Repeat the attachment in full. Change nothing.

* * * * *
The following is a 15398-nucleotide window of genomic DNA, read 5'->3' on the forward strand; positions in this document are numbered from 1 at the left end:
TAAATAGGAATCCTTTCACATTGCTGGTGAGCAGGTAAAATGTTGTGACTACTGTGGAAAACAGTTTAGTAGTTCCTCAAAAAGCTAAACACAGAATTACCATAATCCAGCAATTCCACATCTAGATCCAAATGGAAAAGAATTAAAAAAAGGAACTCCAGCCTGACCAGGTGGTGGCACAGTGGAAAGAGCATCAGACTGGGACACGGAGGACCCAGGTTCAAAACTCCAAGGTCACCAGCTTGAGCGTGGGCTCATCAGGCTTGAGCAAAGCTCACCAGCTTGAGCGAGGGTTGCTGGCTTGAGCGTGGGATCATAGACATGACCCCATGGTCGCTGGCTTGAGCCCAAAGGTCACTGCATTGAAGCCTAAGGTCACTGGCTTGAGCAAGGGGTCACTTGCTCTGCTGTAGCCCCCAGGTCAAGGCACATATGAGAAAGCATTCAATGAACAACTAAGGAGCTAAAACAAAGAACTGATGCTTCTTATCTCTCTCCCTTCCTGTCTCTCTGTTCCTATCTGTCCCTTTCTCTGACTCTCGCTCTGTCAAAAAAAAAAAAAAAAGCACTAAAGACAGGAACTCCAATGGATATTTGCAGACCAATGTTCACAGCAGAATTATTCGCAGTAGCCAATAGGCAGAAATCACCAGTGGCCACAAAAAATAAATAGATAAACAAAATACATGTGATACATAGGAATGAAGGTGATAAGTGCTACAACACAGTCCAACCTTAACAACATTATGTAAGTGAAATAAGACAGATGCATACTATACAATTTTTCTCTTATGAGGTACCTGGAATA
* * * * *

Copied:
The following is a 15398-nucleotide window of genomic DNA, read 5'->3' on the forward strand; positions in this document are numbered from 1 at the left end:
TAAATAGGAATCCTTTCACATTGCTGGTGAGCAGGTAAAATGTTGTGACTACTGTGGAAAACAGTTTAGTAGTTCCTCAAAAAGCTAAACACAGAATTACCATAATCCAGCAATTCCACATCTAGATCCAAATGGAAAAGAATTAAAAAAAGGAACTCCAGCCTGACCAGGTGGTGGCACAGTGGAAAGAGCATCAGACTGGGACACGGAGGACCCAGGTTCAAAACTCCAAGGTCACCAGCTTGAGCGTGGGCTCATCAGGCTTGAGCAAAGCTCACCAGCTTGAGCGAGGGTTGCTGGCTTGAGCGTGGGATCATAGACATGACCCCATGGTCGCTGGCTTGAGCCCAAAGGTCACTGCATTGAAGCCTAAGGTCACTGGCTTGAGCAAGGGGTCACTTGCTCTGCTGTAGCCCCCAGGTCAAGGCACATATGAGAAAGCATTCAATGAACAACTAAGGAGCTAAAACAAAGAACTGATGCTTCTTATCTCTCTCCCTTCCTGTCTCTCTGTTCCTATCTGTCCCTTTCTCTGACTCTCGCTCTGTCAAAAAAAAAAAAAAAAGCACTAAAGACAGGAACTCCAATGGATATTTGCAGACCAATGTTCACAGCAGAATTATTCGCAGTAGCCAATAGGCAGAAATCACCAGTGGCCACAAAAAATAAATAGATAAACAAAATACATGTGATACATAGGAATGAAGGTGATAAGTGCTACAACACAGTCCAACCTTAACAACATTATGTAAGTGAAATAAGACAGATGCATACTATACAATTTTTCTCTTATGAGGTACCTGGAATA